Talking Wine: Bruce Jack’s Interview with Edgars Club

>>Talking Wine: Bruce Jack’s Interview with Edgars Club

Talking Wine: Bruce Jack’s Interview with Edgars Club

Recently Bruce Jack was invited to a live 30 minute Facebook chat with the Edgar’s Club where members could ask him about wine. We thought our readers would enjoy these questions and answers too:

Q: I’m looking at two wines, one costs R200, the other R40. Why would I buy the more expensive wine?

A: Like anything in life, the more effort and time you put into crafting something, the more expensive it is to make. Everything from the vineyards, where they are grow, and how they are managed, to winemaking considerations and the packaging; one can choose either to produce things on a large scale and cheaply, or make something in limited quantities which inevitably costs more.

Q: I’m a huge fan of bubbles. I’ve always wondered how long I can keep an open bottle of MCC or champagne in the fridge?

A: The French will tell you to drink your Champagne young. The English prefer it aged. It’s all about personal preference. Once opened, I can’t think of anything in life that should stop you finishing the bottle.

Q: What does it mean when the cork of a red bottle of wine has wine creeping up the sides? Is the wine off?

A: Great question. Cork is a natural product and is naturally wider than the width of the bottle neck, but is has to be squeezed in there by the bottling machine. Sometimes as it is expanding back to its original shape and the bottle is placed on its side, wine can creep up the side of the cork. This does not mean the wine is off, it should be perfectly fine to drink.

Q: I love wine but I’ve always wondered: why does it make me sneeze?

A: One shouldn’t drink wine when you have a cold. Also, try not to sniff it up your nose.
On a serious note, because wine is a natural product it does contain things from nature which can be irritants. The most common are histamines which can cause a reaction like sneezing. My advice to people who experience this reaction is to try more expensive wines, made in smaller batches where the winemaking process is always more gentle.

Q: How do you make sure your products are organic?

A: Organic farming means that we do not use man-made, chemical pesticides, herbicides or compost. We have been farming vegetables, in particular onions, organically for last 18 years. Our vineyards, however, are not organically certified, but we adhere to as many of the organic principles as possible.

Q: What’s the story behind your wine?

A: I am involved in quite a few winemaking operations. In South Africa, I work for a large company which produces brands such as Flagstone and I also have my own wine farm in the Overberg Highlands called The Drift. I also make wines in Spain and France.

Flagstone is a well established premium wine that has won many awards over the years. We try to make wines that are excellent, world-beating quality. We source our grapes from all over the Western Cape. The Drift Farm wines are made from grapes only grown on our farm. In fact we specialize in single-vineyard, very exclusive wines.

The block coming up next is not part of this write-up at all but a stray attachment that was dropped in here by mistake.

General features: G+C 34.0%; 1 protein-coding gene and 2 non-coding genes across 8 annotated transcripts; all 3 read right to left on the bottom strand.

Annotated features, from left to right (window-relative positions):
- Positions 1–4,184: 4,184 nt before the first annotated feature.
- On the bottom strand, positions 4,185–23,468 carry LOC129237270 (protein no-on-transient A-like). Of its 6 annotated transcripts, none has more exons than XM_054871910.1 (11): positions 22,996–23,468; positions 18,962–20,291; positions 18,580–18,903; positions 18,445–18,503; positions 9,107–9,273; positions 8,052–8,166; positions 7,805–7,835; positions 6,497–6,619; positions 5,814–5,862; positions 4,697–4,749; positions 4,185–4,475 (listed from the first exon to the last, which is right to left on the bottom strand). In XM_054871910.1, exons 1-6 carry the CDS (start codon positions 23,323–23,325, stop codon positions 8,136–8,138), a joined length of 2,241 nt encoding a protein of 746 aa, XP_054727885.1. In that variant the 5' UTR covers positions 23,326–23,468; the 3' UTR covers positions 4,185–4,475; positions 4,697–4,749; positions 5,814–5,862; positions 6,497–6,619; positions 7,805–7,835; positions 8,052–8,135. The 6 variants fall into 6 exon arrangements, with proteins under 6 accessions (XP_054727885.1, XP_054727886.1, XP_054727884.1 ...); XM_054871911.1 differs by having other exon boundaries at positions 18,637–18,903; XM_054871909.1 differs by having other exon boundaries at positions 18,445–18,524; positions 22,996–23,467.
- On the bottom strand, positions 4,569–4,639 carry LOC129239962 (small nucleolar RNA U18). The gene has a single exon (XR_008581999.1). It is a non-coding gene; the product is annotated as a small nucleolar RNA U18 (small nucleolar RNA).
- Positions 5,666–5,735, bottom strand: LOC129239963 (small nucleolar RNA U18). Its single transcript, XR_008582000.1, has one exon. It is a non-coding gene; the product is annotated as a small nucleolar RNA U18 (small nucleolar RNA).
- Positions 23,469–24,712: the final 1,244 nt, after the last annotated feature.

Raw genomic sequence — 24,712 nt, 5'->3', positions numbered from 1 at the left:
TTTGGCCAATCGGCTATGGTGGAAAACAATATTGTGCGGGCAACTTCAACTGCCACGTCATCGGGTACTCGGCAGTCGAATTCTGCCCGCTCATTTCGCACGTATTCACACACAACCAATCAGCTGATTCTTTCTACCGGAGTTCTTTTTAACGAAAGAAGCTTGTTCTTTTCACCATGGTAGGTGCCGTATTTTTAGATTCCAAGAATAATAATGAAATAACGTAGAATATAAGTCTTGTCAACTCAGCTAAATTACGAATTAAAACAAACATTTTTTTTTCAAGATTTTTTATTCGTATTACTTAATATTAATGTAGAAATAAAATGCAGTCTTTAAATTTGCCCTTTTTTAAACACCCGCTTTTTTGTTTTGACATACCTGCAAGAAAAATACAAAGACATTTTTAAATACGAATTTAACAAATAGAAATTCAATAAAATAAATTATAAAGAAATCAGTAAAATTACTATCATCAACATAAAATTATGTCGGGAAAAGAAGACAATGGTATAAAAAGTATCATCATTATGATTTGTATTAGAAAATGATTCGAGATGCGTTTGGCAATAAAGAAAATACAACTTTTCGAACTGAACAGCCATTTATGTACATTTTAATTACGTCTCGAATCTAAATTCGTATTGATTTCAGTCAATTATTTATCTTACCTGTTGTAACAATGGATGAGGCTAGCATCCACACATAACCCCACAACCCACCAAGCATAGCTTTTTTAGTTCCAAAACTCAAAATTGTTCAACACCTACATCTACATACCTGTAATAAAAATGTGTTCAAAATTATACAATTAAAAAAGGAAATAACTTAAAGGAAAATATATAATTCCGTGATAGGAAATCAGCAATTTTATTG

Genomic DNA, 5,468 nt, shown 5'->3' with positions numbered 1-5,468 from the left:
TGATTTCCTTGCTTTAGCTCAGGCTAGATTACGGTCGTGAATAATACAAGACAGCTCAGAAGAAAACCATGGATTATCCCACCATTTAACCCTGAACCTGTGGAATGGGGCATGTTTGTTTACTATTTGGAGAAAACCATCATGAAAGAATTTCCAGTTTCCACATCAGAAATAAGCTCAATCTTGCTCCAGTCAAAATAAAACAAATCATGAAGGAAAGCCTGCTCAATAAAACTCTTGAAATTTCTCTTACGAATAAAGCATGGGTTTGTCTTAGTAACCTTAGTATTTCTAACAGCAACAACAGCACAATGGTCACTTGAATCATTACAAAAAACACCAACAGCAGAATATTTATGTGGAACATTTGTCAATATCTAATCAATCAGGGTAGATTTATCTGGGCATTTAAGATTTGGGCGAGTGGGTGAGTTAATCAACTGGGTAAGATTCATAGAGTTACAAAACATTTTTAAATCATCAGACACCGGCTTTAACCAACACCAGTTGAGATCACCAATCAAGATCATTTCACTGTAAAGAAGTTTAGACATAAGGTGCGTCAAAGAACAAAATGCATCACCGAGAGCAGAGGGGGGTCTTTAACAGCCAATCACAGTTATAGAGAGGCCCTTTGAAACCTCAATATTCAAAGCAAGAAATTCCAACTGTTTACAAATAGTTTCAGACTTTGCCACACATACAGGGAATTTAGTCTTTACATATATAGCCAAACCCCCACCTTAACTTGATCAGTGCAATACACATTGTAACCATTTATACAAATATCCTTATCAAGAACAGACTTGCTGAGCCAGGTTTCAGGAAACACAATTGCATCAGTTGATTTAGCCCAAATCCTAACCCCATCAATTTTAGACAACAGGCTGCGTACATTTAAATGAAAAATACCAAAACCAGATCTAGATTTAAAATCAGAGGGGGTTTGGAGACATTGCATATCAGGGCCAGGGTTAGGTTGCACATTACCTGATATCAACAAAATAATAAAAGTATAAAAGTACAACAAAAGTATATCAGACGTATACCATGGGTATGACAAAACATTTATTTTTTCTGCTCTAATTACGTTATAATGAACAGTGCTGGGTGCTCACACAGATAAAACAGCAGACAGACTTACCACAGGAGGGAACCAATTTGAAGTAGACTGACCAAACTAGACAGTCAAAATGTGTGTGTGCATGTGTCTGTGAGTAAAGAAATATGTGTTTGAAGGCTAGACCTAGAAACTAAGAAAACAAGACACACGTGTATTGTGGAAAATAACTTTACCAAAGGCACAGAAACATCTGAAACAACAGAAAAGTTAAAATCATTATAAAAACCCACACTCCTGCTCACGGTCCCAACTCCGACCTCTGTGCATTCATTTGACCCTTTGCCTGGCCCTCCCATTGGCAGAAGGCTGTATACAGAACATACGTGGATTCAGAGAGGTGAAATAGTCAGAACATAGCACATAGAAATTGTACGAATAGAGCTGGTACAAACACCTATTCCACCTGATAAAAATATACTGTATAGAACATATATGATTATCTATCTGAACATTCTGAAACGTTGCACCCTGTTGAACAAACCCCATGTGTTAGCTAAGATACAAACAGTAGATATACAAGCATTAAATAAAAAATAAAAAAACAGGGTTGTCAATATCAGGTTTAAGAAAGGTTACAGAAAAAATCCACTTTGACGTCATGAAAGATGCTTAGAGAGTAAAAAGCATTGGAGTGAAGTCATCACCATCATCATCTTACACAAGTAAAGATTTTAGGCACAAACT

Q: How are you able to keep so many winemaking projects going at one time?

A: I am very fortunate to work with a brilliant team. It is a thrilling and sometimes hectic career but it is also very rewarding, especially when great team work, passion and commitment result in the creation of great things.

Q: What do you feel characterizes a truly great wine? What do you look for when buying a bottle… or a case?

A: For me, great wine is all about authenticity. For starters, we are extremely fortunate in South Africa to have the most advanced wine traceability system. Unlike many other countries in the world, we have an organisation called SAWIS which monitors, audits and guarantees that what is put on the label is in the bottle. So you are guaranteed authenticity buying and drinking South African Wine. That’s a great place to start.

Q: Corks, screw tops or box?

A: They all have applications in the wine business. We (South Africa) are one of the biggest exporters of wine to Sweden, where most wine, even high quality wine is consumed as box wine. This is a convenient and eco-friendly packaging option, the only real negative is that the wine does not keep longer than 6-8 months.
Cork has been around for thousands of years and is a wonderful natural way to close a bottle – there is romance and theatre every time you pull a cork.
Screwcaps are technically the most advanced closure and that is why winemakers love them. They will keep wine fresher for longer and if you lose your corkscrew there is no panic!

Thank you very much for the opportunity to be able to interact will all of you. Please remember that alcohol is addictive and if abused can be very destructive. Always consume alcohol sensibly and you will be rewarded with a fantastic world that wine offers.

(image courtesy Edgars Club)

2018-10-05T13:49:50+00:00June 23rd, 2015|Categories: Bruce Jack|